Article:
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It's All About Energy

Written by Brian Hicks
Posted March 7, 2005

Dear Wealth Daily reader:

Before I get into today's Wealth Daily letter, I want to quote Bill O'Grady, who is an energy futures analyst at A.G. Edwards. He recently spoke at the Illinois Oil & Gas Association's annual convention.

According to his report:

A decline in OPEC's production capacity and a rapid increase in demand have combined to make recent oil price increases permanent.

In a speech before the Illinois Oil & Gas Association's annual convention, Bill O'Grady said signs suggest current oil production can't meet expected future demand.

O'Grady presented research estimating that the world needs to find another 40 million barrels of oil a day, on top of what it's currently producing, to meet demand in 2010.

"That seems highly unlikely," he said. "We've got a problem on our hands."

You can say that again. Please re-read "another 40 million barrels of oil a day."

Question: Where are those 40 million barrels of oil going to come from? It's not all doom and gloom, especially if you've been rotating into energy stocks.

NASDAQ's Five-Year Anniversary

This week marks an important five-year anniversary in the markets. Unless the NASDAQ rallies 3000 points in the next three days, this Thursday, it will have gone exactly five years without making a record high.

The same goes for the Dow and the S&P 500.

However, the same can't be said for energy. Here's a chart of the American Stock Exchange Oil Index.

To say that energy is in a bull market is an understatement.

And as Wealth Daily has been saying for months, it's only going to get worse for gas consumers, and better for investors in energy stocks.

Just today, China is acknowledging the new energy paradigm, defending itself saying "don't blame us for high oil prices."

Right.

In a report released today, China said it intends to set up a special task force to handle energy issues as its top economic planner painted a dire picture of the nation's desperate power shortages.

The government has decided to establish a "national leading group" to oversee the country's sprawling energy industry, the China Daily reported on its website.

"Saving energy should top the agenda of the government's leading office," Minister of Water Resources Wang Shucheng told the newspaper, highlighting how the economy has recently veered dangerously close to running out of fuel.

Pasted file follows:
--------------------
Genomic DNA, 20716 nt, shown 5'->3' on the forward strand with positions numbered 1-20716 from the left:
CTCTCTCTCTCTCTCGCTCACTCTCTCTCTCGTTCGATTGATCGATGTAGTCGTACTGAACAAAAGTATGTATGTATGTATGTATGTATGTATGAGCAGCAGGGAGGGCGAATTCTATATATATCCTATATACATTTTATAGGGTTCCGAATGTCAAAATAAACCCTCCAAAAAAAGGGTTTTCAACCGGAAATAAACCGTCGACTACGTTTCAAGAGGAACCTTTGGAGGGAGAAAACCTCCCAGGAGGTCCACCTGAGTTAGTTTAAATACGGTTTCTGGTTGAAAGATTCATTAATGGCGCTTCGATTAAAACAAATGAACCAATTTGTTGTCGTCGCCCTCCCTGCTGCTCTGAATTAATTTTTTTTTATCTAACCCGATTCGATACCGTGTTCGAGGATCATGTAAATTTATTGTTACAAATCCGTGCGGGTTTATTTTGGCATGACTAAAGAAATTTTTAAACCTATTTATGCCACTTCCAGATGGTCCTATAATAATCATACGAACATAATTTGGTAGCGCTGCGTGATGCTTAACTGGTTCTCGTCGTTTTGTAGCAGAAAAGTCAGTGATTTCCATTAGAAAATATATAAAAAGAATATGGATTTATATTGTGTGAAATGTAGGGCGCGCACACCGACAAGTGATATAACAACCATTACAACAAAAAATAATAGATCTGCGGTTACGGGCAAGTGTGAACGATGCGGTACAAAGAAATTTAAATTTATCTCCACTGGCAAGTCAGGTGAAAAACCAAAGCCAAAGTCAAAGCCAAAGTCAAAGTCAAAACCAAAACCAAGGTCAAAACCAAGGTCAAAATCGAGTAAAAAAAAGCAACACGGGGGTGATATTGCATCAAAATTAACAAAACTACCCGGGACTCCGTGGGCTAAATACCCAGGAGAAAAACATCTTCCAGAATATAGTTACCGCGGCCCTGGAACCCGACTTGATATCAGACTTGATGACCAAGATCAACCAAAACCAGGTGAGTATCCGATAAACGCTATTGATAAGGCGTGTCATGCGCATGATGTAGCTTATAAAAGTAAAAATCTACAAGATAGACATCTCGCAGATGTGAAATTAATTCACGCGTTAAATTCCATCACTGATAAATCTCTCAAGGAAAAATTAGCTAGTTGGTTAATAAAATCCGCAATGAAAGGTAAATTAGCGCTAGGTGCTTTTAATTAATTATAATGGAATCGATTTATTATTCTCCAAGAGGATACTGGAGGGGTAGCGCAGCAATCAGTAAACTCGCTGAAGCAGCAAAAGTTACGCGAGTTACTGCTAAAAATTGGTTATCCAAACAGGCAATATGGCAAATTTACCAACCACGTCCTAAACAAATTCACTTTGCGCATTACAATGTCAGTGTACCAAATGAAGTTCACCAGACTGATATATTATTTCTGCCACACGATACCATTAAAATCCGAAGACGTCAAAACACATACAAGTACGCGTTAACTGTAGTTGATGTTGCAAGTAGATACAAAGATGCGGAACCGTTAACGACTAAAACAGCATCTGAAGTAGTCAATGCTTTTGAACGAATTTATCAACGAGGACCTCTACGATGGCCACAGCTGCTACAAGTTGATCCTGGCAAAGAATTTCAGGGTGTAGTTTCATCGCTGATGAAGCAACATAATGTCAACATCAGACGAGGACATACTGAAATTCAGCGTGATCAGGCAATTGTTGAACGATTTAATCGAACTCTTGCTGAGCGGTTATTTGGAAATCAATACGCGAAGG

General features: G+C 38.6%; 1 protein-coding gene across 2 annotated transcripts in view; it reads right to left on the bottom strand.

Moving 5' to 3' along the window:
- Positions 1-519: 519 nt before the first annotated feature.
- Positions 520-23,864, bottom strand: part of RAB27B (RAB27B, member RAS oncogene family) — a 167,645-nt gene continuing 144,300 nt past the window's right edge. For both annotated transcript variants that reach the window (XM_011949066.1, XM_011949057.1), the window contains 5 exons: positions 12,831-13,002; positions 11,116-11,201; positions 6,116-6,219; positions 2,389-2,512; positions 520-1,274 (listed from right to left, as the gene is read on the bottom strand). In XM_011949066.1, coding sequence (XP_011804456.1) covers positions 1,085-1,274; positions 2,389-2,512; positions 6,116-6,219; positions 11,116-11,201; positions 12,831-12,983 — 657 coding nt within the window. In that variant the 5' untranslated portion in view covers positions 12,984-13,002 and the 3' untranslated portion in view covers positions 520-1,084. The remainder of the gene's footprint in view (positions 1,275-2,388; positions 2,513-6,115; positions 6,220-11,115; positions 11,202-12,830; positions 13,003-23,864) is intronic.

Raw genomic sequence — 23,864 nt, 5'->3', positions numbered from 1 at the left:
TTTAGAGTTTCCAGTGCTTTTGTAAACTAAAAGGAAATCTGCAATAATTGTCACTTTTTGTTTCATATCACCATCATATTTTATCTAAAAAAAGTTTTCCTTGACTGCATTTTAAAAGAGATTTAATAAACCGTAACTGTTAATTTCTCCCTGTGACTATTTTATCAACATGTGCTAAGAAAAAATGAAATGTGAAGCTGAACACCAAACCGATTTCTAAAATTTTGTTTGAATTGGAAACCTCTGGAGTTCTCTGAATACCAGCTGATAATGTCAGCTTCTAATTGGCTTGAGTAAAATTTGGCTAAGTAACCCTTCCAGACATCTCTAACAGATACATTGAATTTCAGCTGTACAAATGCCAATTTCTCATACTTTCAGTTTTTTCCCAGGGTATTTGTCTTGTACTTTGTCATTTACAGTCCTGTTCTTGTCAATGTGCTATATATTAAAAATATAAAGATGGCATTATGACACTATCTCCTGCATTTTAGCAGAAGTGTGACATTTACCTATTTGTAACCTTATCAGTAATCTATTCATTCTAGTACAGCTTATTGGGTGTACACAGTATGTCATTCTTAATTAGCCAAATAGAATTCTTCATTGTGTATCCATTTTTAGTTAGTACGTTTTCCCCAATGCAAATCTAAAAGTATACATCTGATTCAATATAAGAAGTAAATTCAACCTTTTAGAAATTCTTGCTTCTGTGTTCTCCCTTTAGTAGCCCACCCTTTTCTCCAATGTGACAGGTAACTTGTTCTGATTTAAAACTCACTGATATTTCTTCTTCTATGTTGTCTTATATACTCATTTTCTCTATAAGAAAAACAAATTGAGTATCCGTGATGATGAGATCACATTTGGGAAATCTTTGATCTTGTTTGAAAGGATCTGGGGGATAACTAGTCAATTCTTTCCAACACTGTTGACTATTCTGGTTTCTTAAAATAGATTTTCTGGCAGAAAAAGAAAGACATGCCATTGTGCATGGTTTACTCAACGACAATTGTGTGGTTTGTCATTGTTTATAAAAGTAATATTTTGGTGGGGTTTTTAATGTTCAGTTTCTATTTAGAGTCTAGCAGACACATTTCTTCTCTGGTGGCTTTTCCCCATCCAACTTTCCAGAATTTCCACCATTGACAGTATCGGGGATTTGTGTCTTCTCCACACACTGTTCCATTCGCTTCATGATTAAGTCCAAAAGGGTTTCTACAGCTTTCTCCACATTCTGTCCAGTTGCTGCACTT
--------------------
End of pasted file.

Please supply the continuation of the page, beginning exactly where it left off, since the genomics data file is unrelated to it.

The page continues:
Ma Kai, the head of the National Development and Reform Commission, told journalists that China was under great pressure to moderate growth in order to eradicate energy bottlenecks.

"We must keep economic growth within a reasonable range, that is a range which the energy and natural resources can keep up with," he said.

Economic growth in China reached an eight-year high of 9.5% in 2004, with the unwelcome side effect that two thirds of the country's provinces reported energy shortages.

As a result, the price at the pump is surging higher.

Are you getting scared yet?

Gasoline hit a record high average price across the nation of $1.93, according to the Energy Department.

The price of gas is expected to go higher in the coming days.

With the petroleum industry pumping just barely enough fuel to keep the world's economic engine humming, a buying frenzy on oil markets is setting the stage for sharply higher oil and gasoline prices.

Crude oil futures traded above $53 a barrel last Friday, and analysts said the global supply tightness is likely to persist through 2005, due to an economic expansion that, so far, appears only moderately slower than the year before.

But for many drivers, it soon will be difficult to find any gas stations across America selling regular unleaded for less than $2 a gallon. That's because gasoline prices on futures markets have soared 20% in the past week alone.

And then comes this doomsday prophecy:

"I have already heard from gasoline retailers that new shipments are costing them a dime more (per gallon)," said Peter Beutel, president of Cameron Hanover Inc. of New Canaan, Conn., a provider of petroleum market analysis. "By next week prices will be 10-15 cents higher at the pump in many places."

"I believe oil prices and the economy are on a collision course and that it's only a matter of time," Beutel added.

Again, we're on an energy path to no man's land.

Global daily demand is expected to exceed 84 million barrels a day in 2005.

The amount of extra output that could immediately be brought onto the market in the event of a supply disruption only amounts to about 1% of that total, according to several analysts. As a result, markets are frequently jolted by news of possible threats to production, whether it's a pipeline explosion in Iraq or a labor strike brewing in oil-rich Nigeria.

While global economic growth is expected to cool in 2005, the United States and China alone will still need an additional 900,000 barrels of oil per day to meet rising energy demand, compared with the extra 1.4 million barrels a day consumed in 2004.

So, what should be your investment strategy?

Well, as Mike Schaefer has been saying all along, oil and gas companies - especially unconventional O&G companies in North America - are going to be red-hot commodities.

In fact, my colleague, the Phantom Trader, just returned from a business meeting in Dallas.

Guess what? There's an energy revolution occurring in Texas.

According to the Phantom Trader, Dallas has again become a hot spot for oilmen looking to make legendary fortunes. He told me this morning how some of the best five-star restaurants in Dallas were booked-up for three months straight.

You see, with the tight global oil supplies, young companies are now returning to abandoned oil wells in Texas, looking to extract oil from old wells that, years ago, were considered uneconomical to produce.

But with oil above $50 a barrel, it's suddenly extremely profitable to go after new oil in old wells.

However, money will be made in other energy ventures besides "new oil in old wells."

For months we've been telling you about gas-to- liquids technology. Well, with oil peaking globally, GTL technology promises to alleviate the crunch.

Our top GTL stock just made a fresh 52-week high today at $12.47, for a gain of 78% in the Pure Energy portfolio.

This article from last week explains why we're so bullish on the technology and the stock: